Education

California Teacher Sues Union Over Call To Defund The Police

(Photo by Justin Sullivan/Getty Images)

Michael Ginsberg General Assignment Reporter
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A California teacher is suing his union over their calls to defund the police.

Glenn Laird, a Los Angeles graphic design and tech high school teacher, requests that a court order the United Teachers of Los Angeles (UTLA) to release him from his membership and return his union dues. UTLA is demanding, as a condition of their return to classrooms following the COVID-19 pandemic, that Los Angeles cut police funding, and that the federal government institute Medicare-for-All.

“I couldn’t, in good conscience, be a member and pay dues knowing that my money was supporting an anti-police agenda,” Laird said.

“Laird has witnessed students strangled, stabbed, and even shot to death in his thirty-eight years as a public-school teacher,” according to his lawsuit, filed March 16 in US District Court. He endorses police presence in schools to cut down on violence.

Before signing his contract, Laird removed a provision saying that he had to resign from the union within a specific opt-out window, the lawsuit notes. Therefore, he claims, he should have been free to resign his union membership at any time. Laird and his attorneys point to the 2018 Janus v. AFSCME ruling as precedent.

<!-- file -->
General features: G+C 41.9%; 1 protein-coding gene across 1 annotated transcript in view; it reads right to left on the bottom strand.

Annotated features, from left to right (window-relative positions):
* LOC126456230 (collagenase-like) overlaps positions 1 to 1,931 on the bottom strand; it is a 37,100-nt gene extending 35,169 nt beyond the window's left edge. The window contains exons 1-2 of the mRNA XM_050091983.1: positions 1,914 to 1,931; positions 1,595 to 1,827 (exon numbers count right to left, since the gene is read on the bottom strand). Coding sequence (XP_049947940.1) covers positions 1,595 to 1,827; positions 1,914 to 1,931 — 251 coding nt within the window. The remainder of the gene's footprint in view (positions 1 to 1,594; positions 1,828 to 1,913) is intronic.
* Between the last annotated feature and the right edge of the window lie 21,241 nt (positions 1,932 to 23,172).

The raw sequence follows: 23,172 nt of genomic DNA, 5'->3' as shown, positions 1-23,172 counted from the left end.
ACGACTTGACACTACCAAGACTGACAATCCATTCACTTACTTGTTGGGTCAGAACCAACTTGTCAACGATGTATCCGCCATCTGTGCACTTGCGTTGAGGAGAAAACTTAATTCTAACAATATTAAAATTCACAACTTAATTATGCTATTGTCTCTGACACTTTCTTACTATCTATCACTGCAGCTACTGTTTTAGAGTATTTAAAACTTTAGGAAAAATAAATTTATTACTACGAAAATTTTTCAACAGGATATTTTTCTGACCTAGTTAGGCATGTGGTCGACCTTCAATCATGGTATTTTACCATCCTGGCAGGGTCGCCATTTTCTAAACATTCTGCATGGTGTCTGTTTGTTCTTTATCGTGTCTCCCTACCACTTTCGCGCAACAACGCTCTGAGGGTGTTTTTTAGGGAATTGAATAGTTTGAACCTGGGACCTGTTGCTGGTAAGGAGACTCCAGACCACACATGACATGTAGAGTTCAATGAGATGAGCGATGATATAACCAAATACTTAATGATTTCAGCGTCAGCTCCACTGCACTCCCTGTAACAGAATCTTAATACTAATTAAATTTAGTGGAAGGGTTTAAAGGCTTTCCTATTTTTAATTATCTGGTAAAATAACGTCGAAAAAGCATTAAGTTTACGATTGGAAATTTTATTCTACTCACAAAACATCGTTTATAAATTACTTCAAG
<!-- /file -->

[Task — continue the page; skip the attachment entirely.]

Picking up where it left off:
Janus prevents unions from collecting dues for the purpose of engaging in political speech. “Compelling individuals to mouth support for views they find objectionable violates that cardinal constitutional command,” Justice Samuel Alito wrote for the majority. (RELATED: Union Boss Says Janus Decision Will Go Down In ‘Judicial Infamy’ Like Dred Scott And Korematsu)

UTLA specifically cited the Janus decision in its decision to change to its contract. The union added language in 2018 creating the opt-out window, during which teachers could resign their membership from the union. Laird adjusted his contract, crossing out the language explaining the opt-out window, so that it matched his previous contract. This was accepted at the time. Despite Laird’s adjustment, the union “continued to insist that the Los Angeles Unified School District (the District) divert Mr. Laird’s lawfully earned wages to UTLA.”

Laird is requesting that a court order the UTLA to return the $716.32 that the UTLA took from his paychecks, as well as other damages for violations of his First Amendment rights.